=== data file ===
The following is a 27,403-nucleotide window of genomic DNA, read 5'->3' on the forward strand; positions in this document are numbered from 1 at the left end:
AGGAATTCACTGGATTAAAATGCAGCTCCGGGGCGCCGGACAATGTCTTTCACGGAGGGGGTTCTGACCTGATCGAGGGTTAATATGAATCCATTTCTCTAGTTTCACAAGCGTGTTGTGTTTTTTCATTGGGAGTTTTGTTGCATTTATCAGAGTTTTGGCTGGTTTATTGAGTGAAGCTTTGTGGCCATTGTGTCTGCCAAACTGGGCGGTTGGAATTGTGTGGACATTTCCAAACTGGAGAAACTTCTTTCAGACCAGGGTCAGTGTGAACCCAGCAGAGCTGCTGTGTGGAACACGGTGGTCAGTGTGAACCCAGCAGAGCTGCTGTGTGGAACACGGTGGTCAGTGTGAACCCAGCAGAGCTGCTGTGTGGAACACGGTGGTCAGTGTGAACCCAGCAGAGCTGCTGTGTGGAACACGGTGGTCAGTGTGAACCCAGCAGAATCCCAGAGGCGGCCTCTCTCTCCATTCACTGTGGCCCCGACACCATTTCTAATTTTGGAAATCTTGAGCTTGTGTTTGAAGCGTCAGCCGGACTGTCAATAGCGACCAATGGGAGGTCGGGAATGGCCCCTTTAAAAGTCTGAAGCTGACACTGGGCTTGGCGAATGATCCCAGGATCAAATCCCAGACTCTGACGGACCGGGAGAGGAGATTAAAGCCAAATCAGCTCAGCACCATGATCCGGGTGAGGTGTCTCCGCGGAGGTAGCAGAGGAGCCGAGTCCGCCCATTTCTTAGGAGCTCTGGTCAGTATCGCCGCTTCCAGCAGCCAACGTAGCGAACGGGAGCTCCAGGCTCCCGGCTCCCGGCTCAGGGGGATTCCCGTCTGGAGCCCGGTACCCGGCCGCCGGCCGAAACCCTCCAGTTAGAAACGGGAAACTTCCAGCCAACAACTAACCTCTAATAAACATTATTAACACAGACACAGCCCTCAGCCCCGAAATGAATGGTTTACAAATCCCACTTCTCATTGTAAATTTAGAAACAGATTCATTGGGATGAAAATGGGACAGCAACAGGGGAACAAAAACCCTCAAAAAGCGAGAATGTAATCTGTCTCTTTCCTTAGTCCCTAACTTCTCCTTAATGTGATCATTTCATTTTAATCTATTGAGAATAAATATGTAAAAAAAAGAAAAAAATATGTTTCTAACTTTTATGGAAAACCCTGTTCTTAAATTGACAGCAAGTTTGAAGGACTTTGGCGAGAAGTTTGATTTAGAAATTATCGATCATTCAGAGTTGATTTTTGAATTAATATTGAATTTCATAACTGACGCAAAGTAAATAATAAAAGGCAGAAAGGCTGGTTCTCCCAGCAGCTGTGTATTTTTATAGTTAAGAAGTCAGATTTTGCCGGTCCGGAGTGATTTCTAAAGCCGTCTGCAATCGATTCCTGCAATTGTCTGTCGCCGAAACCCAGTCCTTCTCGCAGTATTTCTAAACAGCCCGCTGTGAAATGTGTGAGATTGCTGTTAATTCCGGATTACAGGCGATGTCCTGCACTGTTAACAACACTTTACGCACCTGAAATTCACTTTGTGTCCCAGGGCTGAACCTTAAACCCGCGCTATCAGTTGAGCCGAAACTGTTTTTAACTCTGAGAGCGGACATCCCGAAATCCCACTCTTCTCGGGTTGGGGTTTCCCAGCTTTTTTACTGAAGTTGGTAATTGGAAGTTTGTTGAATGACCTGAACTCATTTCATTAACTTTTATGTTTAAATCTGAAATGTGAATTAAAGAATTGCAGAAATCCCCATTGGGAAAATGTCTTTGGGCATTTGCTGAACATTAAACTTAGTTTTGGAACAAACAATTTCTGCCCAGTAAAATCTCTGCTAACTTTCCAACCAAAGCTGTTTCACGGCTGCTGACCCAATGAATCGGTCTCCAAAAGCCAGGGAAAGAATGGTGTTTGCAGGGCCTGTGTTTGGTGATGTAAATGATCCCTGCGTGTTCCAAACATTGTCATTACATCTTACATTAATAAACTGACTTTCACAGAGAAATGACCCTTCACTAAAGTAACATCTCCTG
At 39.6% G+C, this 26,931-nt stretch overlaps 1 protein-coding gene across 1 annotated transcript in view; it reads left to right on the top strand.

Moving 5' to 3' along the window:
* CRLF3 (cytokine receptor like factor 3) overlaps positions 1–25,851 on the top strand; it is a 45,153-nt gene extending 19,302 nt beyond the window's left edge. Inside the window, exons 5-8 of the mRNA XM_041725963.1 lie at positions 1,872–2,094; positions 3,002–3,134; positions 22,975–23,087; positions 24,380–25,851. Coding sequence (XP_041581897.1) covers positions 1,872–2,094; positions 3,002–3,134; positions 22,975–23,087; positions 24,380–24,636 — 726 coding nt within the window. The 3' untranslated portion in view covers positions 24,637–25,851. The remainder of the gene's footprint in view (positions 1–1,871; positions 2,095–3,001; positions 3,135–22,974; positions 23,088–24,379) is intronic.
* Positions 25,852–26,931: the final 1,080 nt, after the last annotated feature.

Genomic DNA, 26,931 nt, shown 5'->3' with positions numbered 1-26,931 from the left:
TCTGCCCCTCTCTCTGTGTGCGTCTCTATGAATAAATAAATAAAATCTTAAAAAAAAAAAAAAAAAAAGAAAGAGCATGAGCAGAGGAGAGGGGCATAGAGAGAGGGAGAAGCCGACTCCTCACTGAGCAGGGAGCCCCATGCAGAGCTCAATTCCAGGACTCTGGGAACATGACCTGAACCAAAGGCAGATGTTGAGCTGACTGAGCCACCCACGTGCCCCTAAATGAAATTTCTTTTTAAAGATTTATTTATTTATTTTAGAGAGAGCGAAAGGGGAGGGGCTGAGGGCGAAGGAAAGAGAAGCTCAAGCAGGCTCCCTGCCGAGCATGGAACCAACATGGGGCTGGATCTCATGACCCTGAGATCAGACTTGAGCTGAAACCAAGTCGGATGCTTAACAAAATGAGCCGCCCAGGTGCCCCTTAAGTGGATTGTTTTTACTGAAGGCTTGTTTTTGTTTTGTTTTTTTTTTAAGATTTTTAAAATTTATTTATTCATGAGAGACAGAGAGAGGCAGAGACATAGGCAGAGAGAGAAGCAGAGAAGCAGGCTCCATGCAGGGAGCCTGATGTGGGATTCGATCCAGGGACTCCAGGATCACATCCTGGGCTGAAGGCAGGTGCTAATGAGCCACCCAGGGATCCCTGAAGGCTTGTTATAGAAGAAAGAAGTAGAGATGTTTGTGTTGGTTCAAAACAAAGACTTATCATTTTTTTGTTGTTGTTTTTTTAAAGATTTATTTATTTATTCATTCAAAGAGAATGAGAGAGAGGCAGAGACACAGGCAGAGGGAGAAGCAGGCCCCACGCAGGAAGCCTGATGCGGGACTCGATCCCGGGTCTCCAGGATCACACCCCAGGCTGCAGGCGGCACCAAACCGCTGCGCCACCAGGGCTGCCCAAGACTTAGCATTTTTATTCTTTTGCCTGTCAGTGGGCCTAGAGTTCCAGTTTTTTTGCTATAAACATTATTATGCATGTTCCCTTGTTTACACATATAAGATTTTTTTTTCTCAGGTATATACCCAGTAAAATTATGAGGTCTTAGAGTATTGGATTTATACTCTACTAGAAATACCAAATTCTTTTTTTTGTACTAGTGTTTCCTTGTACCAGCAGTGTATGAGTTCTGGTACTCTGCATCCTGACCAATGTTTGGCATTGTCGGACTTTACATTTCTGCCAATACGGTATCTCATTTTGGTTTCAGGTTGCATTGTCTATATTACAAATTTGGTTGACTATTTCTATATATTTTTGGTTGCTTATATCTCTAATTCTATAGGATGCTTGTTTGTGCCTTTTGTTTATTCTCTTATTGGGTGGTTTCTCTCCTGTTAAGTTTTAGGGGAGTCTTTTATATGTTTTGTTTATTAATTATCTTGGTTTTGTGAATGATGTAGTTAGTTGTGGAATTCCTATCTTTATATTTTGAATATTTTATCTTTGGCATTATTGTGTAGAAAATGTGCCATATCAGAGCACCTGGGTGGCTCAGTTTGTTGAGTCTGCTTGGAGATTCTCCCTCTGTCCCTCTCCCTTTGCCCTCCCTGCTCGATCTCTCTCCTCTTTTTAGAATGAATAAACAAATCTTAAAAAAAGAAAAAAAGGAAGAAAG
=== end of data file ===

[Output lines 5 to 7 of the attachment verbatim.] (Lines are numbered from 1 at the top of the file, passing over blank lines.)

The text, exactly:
* CRLF3 (cytokine receptor like factor 3) overlaps positions 1–25,851 on the top strand; it is a 45,153-nt gene extending 19,302 nt beyond the window's left edge. Inside the window, exons 5-8 of the mRNA XM_041725963.1 lie at positions 1,872–2,094; positions 3,002–3,134; positions 22,975–23,087; positions 24,380–25,851. Coding sequence (XP_041581897.1) covers positions 1,872–2,094; positions 3,002–3,134; positions 22,975–23,087; positions 24,380–24,636 — 726 coding nt within the window. The 3' untranslated portion in view covers positions 24,637–25,851. The remainder of the gene's footprint in view (positions 1–1,871; positions 2,095–3,001; positions 3,135–22,974; positions 23,088–24,379) is intronic.
* Positions 25,852–26,931: the final 1,080 nt, after the last annotated feature.

Genomic DNA, 26,931 nt, shown 5'->3' with positions numbered 1-26,931 from the left: